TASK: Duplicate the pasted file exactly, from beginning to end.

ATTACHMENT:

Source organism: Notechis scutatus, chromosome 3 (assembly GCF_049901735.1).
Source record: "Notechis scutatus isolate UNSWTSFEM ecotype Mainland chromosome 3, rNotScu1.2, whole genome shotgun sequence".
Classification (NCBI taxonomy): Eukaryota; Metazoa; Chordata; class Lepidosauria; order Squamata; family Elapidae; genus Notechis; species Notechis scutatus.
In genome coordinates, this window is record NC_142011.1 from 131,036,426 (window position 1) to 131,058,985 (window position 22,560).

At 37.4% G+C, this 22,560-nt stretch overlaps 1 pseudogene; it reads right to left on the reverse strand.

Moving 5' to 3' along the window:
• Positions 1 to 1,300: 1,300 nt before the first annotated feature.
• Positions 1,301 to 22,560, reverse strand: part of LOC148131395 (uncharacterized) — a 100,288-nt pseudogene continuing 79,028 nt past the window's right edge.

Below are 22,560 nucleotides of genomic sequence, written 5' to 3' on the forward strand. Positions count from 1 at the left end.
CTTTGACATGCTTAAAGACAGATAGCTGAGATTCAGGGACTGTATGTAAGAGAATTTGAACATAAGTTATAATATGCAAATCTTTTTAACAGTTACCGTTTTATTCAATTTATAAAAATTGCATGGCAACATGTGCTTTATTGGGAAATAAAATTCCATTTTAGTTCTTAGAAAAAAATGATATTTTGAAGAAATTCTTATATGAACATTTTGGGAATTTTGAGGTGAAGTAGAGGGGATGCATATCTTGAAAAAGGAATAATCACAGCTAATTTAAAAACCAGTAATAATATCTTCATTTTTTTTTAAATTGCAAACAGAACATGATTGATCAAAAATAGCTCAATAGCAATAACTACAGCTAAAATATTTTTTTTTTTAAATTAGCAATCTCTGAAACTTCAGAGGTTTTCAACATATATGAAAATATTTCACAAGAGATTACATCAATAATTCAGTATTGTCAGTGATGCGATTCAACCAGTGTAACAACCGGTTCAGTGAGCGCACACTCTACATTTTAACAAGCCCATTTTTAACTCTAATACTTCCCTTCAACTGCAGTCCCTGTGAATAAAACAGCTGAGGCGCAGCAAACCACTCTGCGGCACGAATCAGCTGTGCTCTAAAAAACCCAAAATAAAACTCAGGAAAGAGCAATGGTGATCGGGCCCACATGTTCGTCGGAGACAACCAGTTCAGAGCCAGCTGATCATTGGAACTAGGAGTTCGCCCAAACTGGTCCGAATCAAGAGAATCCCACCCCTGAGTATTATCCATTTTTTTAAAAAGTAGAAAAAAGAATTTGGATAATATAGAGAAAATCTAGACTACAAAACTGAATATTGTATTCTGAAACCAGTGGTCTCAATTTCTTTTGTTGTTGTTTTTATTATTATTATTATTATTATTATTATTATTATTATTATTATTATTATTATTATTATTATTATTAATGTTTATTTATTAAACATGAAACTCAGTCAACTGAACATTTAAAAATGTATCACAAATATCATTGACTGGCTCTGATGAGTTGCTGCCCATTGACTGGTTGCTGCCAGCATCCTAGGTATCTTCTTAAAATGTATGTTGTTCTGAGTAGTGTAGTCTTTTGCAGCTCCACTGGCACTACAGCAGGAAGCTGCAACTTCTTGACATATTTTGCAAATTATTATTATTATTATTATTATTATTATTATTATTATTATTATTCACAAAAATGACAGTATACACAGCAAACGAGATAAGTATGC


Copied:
Source organism: Notechis scutatus, chromosome 3 (assembly GCF_049901735.1).
Source record: "Notechis scutatus isolate UNSWTSFEM ecotype Mainland chromosome 3, rNotScu1.2, whole genome shotgun sequence".
Classification (NCBI taxonomy): Eukaryota; Metazoa; Chordata; class Lepidosauria; order Squamata; family Elapidae; genus Notechis; species Notechis scutatus.
In genome coordinates, this window is record NC_142011.1 from 131,036,426 (window position 1) to 131,058,985 (window position 22,560).

At 37.4% G+C, this 22,560-nt stretch overlaps 1 pseudogene; it reads right to left on the reverse strand.

Moving 5' to 3' along the window:
• Positions 1 to 1,300: 1,300 nt before the first annotated feature.
• Positions 1,301 to 22,560, reverse strand: part of LOC148131395 (uncharacterized) — a 100,288-nt pseudogene continuing 79,028 nt past the window's right edge.

Below are 22,560 nucleotides of genomic sequence, written 5' to 3' on the forward strand. Positions count from 1 at the left end.
CTTTGACATGCTTAAAGACAGATAGCTGAGATTCAGGGACTGTATGTAAGAGAATTTGAACATAAGTTATAATATGCAAATCTTTTTAACAGTTACCGTTTTATTCAATTTATAAAAATTGCATGGCAACATGTGCTTTATTGGGAAATAAAATTCCATTTTAGTTCTTAGAAAAAAATGATATTTTGAAGAAATTCTTATATGAACATTTTGGGAATTTTGAGGTGAAGTAGAGGGGATGCATATCTTGAAAAAGGAATAATCACAGCTAATTTAAAAACCAGTAATAATATCTTCATTTTTTTTTAAATTGCAAACAGAACATGATTGATCAAAAATAGCTCAATAGCAATAACTACAGCTAAAATATTTTTTTTTTTAAATTAGCAATCTCTGAAACTTCAGAGGTTTTCAACATATATGAAAATATTTCACAAGAGATTACATCAATAATTCAGTATTGTCAGTGATGCGATTCAACCAGTGTAACAACCGGTTCAGTGAGCGCACACTCTACATTTTAACAAGCCCATTTTTAACTCTAATACTTCCCTTCAACTGCAGTCCCTGTGAATAAAACAGCTGAGGCGCAGCAAACCACTCTGCGGCACGAATCAGCTGTGCTCTAAAAAACCCAAAATAAAACTCAGGAAAGAGCAATGGTGATCGGGCCCACATGTTCGTCGGAGACAACCAGTTCAGAGCCAGCTGATCATTGGAACTAGGAGTTCGCCCAAACTGGTCCGAATCAAGAGAATCCCACCCCTGAGTATTATCCATTTTTTTAAAAAGTAGAAAAAAGAATTTGGATAATATAGAGAAAATCTAGACTACAAAACTGAATATTGTATTCTGAAACCAGTGGTCTCAATTTCTTTTGTTGTTGTTTTTATTATTATTATTATTATTATTATTATTATTATTATTATTATTATTATTATTATTATTATTATTAATGTTTATTTATTAAACATGAAACTCAGTCAACTGAACATTTAAAAATGTATCACAAATATCATTGACTGGCTCTGATGAGTTGCTGCCCATTGACTGGTTGCTGCCAGCATCCTAGGTATCTTCTTAAAATGTATGTTGTTCTGAGTAGTGTAGTCTTTTGCAGCTCCACTGGCACTACAGCAGGAAGCTGCAACTTCTTGACATATTTTGCAAATTATTATTATTATTATTATTATTATTATTATTATTATTATTATTCACAAAAATGACAGTATACACAGCAAACGAGATAAGTATGC